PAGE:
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Lawyers, other representatives, expert(s), tribunal’s secretary

Separate Opinion of M. Hammarskjold


Being unable, much to my regret, to concur in the judgment of the Court, I feel obliged very briefly to state my own opinion in regard to the case decided by this judgment.

The first question arising is whether the appeal can be entertained. As it has not been contended that the appeal was out of time (Art. X, para. 2, of Agreement II), the point to be decided is whether the two conditions laid down in Article X, paragraph 1, of Agreement II have been fulfilled.

The most important of these conditions is that the judgments impeached must have been rendered in "proceedings other than those referred to in Article I" of Agreement II, in order to enable the Court to entertain an "appeal" from them. The answer to the question whether this condition is fulfilled depends, in my view, upon the results of a comparison between, on the one hand, the external characteristics of the proceedings culminating in the judgments impeached, as these characteristics emerge from the applications instituting proceedings, and, on the other hand, the procedural requirements resulting from Article I, which, for the purposes of defining the "proceedings" referred to in that Article, must be read in conjunction more especially with Articles VII and VIII. For the reasons, i. a., which are set forth in M. Anzilotti’s separate opinion, I hold that the answer to this question must be in the affirmative. I have one observation only to add to these reasons : under Article I, paragraph 2, sub-paragraph 2, of Agreement II, "any proceedings.... instituted.... as a result of the application of the new Yugoslav law"—this is true of the three cases referred to the Court—"can only be instituted against the Agrarian Fund....". In fact the three suits culminating in the judgments forming the subject of the appeal to the Court were brought against Yugoslavia. In my view, the provision in Article III to the effect that "the claims introducing legal proceedings against.... Yugoslavia, referred to in Article I, shall be treated henceforth as having been made against the Agrarian Fund" is not even applicable to the proceedings referred to in Article I, paragraph 2, sub-paragraph 2.

I am also led to an affirmative conclusion as regards the fulfilment of the condition that the judgments impeached before the Court must be "judgments on questions of jurisdiction or

merits". For my reasons for so doing, I would refer to what Mr. Hudson says in the first part of his separate opinion.

It follows that in my opinion the appeal should be entertained. It therefore becomes necessary to consider whether the judgments are sound.

In my view, the applications lodged with the Mixed Arbitral Tribunal raised two questions on the merits :

(1) whether, after the coming into force of the Paris Agreements, it was still open to the claimants to make application to the Mixed Arbitral Tribunal for national treatment under Article 250 of the Treaty of Trianon ;

(2) and, if so, whether the conditions laid down by that Article were fulfilled in the particular cases.

The Yugoslav Government lodged three objections to these applications before the Mixed Arbitral Tribunal : that they could not be entertained ; that they were out of time ; and that the Tribunal had no jurisdiction. The judgments impeached actually dealt with the first of these objections only. They were however based on reasoning which bore so directly upon the first question on the merits stated above, that the soundness of the judgments "depends entirely on whether the conclusion reached by the Mixed Arbitral Tribunal on this question is well-founded; that conclusion is that "the arrangement worked out" in Agreement II "is only effective if it covers all proceedings brought or which may be brought by Hungarian nationals against.... Yugoslavia in regard to the agrarian reform. Article I of the Agreement covers them all and none of these suits may henceforth be based on Article 250 of the Treaty of Trianon...."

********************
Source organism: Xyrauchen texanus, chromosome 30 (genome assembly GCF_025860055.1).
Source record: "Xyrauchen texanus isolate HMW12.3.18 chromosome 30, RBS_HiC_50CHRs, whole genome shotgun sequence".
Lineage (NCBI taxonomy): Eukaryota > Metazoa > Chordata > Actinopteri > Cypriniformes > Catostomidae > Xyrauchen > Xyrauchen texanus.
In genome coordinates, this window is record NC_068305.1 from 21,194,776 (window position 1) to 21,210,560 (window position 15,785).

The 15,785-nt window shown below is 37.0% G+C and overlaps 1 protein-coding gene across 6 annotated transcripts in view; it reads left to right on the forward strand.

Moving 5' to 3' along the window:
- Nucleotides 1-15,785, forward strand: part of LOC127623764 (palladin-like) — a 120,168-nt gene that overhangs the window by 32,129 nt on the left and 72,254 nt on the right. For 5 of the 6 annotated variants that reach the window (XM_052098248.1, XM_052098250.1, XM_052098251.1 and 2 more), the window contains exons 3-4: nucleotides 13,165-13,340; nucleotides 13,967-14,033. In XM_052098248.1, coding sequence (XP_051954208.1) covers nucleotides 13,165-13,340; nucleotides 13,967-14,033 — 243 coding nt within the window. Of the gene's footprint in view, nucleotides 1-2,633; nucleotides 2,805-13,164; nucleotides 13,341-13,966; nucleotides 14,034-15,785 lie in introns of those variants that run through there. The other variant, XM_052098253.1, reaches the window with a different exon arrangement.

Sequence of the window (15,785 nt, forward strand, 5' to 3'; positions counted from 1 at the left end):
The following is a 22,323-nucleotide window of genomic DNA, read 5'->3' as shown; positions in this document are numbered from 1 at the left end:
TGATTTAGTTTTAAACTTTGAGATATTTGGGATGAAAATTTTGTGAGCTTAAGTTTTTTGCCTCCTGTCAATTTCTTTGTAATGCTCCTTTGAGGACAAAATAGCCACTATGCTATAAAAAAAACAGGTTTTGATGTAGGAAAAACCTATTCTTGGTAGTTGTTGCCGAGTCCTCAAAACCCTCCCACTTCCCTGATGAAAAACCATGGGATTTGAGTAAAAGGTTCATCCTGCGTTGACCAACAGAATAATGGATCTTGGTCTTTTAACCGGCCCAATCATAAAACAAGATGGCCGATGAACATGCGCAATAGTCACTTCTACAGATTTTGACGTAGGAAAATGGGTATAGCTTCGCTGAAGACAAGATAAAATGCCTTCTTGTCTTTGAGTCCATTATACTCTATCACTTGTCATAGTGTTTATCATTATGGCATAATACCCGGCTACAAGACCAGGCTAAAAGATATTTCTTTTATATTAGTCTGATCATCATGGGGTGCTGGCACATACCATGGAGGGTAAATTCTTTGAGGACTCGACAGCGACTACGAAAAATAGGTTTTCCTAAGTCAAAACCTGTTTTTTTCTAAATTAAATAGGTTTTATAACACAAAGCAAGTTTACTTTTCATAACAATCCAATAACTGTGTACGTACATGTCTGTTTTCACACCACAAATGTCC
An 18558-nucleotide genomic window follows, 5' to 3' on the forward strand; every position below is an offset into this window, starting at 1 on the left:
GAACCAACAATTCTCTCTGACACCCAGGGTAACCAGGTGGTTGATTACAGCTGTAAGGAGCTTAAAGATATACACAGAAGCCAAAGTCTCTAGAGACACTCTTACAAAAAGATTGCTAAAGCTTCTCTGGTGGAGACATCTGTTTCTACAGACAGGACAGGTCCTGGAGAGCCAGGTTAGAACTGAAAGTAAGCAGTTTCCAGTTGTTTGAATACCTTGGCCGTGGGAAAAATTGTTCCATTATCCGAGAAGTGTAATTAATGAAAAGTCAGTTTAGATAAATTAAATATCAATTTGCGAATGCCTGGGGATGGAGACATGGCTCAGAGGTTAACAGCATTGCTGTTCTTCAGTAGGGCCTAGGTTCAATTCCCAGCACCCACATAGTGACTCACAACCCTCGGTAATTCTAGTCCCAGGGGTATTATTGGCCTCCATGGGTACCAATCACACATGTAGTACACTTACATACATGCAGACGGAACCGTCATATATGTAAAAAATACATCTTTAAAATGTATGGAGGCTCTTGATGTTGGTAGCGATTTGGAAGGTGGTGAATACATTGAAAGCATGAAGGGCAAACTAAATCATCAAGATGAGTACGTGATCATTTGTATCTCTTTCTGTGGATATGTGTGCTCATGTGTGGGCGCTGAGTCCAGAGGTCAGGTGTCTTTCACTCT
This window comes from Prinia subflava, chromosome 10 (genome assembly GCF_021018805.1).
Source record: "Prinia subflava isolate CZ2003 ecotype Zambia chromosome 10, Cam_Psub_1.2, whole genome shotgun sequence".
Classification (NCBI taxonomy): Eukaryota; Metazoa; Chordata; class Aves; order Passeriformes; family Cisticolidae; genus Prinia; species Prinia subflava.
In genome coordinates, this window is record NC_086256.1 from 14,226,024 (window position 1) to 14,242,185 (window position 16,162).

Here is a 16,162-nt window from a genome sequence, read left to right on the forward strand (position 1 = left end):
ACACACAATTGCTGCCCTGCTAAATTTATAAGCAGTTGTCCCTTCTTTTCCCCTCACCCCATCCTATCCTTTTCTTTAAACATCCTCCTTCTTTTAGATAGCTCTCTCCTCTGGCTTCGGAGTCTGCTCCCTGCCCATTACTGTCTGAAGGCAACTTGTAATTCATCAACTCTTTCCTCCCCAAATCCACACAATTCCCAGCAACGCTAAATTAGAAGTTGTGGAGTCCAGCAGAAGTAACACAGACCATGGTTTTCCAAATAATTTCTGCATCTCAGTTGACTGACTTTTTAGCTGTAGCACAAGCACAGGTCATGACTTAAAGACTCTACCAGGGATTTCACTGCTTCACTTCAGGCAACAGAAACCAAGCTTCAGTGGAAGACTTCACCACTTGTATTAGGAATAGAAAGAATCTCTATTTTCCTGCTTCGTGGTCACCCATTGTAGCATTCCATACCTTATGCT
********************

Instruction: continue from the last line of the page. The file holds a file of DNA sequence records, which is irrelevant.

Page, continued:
It is impossible for me to agree with this view because, for the reasons already given by M. Anzilotti in his separate opinion and by Mr. Hudson in part II of the separate opinion which he has appended to the judgment, I hold that the expression "proceedings.... in regard to the agrarian reforms...." used in Article I does not bear a purely literal meaning, but a special and limited meaning which is sufficiently defined by the preamble of Agreement II. This special meaning implies that there are eases which, though "in regard to the agrarian reform", are not covered by Article I of Agreement II. In my opinion, the three cases before the Court are among those to which the Paris Agreements are inapplicable. They are "proceedings.... instituted.... as a result of (à la suite de) the application of the new Yugoslav law". Such proceedings are dealt with in Article I, paragraph 2, sub-paragraph 2, of Agreement II. But that provision, in my opinion, only relates to suits which arise from an expropriation decree issued under the definitive law and which are directed to obtaining the compensation contemplated by the Agreements in respect of areas to which an

"effective" measure of agrarian reform is applied for the first time as a result of this decree. And the three cases in question obviously do not fulfil the two latter conditions.

My conclusion therefore is that the judgments impeached are ill-founded and should be reviewed.

The Yugoslav Government has submitted that in the event of a decision to this effect, the cases should be referred back to the Mixed Arbitral Tribunal in order that the latter may adjudicate upon the objections that the claims are out of time and that it has no jurisdiction. I do not consider this submission to be well-founded. In my view, the Mixed Arbitral Tribunal, in rendering its decision and in reasoning as it did in so doing, must be held to have accepted jurisdiction and to have recognized as a foregone conclusion that the applications instituting proceedings were not out of time.

But I hold that the second question on the merits raised by these applications—namely the question of the application as distinct from the applicability of Article 250 of the Treaty of Trianon—does not, in view of the circumstances of the case, arise before the Court adjudicating "on appeal". This question should therefore be referred back to the Mixed Arbitral Tribunal for decision.